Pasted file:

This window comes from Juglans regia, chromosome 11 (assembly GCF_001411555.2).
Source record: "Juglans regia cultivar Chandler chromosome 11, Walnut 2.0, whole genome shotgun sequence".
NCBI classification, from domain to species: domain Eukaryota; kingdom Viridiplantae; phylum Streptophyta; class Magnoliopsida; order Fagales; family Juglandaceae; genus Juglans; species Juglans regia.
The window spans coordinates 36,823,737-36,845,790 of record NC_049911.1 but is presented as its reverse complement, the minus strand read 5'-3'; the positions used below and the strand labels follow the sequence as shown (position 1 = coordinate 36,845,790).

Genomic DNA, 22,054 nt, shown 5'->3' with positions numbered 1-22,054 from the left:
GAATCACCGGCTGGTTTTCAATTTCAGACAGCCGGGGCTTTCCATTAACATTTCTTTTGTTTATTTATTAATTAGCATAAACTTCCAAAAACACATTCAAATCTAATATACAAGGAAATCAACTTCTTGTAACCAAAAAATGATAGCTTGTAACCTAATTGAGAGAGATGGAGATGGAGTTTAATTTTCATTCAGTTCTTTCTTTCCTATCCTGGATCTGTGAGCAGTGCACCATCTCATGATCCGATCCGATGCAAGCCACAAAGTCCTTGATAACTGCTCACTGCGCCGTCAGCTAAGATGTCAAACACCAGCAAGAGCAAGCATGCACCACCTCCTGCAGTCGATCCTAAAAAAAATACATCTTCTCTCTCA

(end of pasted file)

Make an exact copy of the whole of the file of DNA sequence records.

This window comes from Juglans regia, chromosome 11 (assembly GCF_001411555.2).
Source record: "Juglans regia cultivar Chandler chromosome 11, Walnut 2.0, whole genome shotgun sequence".
NCBI classification, from domain to species: domain Eukaryota; kingdom Viridiplantae; phylum Streptophyta; class Magnoliopsida; order Fagales; family Juglandaceae; genus Juglans; species Juglans regia.
The window spans coordinates 36,823,737-36,845,790 of record NC_049911.1 but is presented as its reverse complement, the minus strand read 5'-3'; the positions used below and the strand labels follow the sequence as shown (position 1 = coordinate 36,845,790).

Genomic DNA, 22,054 nt, shown 5'->3' with positions numbered 1-22,054 from the left:
GAATCACCGGCTGGTTTTCAATTTCAGACAGCCGGGGCTTTCCATTAACATTTCTTTTGTTTATTTATTAATTAGCATAAACTTCCAAAAACACATTCAAATCTAATATACAAGGAAATCAACTTCTTGTAACCAAAAAATGATAGCTTGTAACCTAATTGAGAGAGATGGAGATGGAGTTTAATTTTCATTCAGTTCTTTCTTTCCTATCCTGGATCTGTGAGCAGTGCACCATCTCATGATCCGATCCGATGCAAGCCACAAAGTCCTTGATAACTGCTCACTGCGCCGTCAGCTAAGATGTCAAACACCAGCAAGAGCAAGCATGCACCACCTCCTGCAGTCGATCCTAAAAAAAATACATCTTCTCTCTCA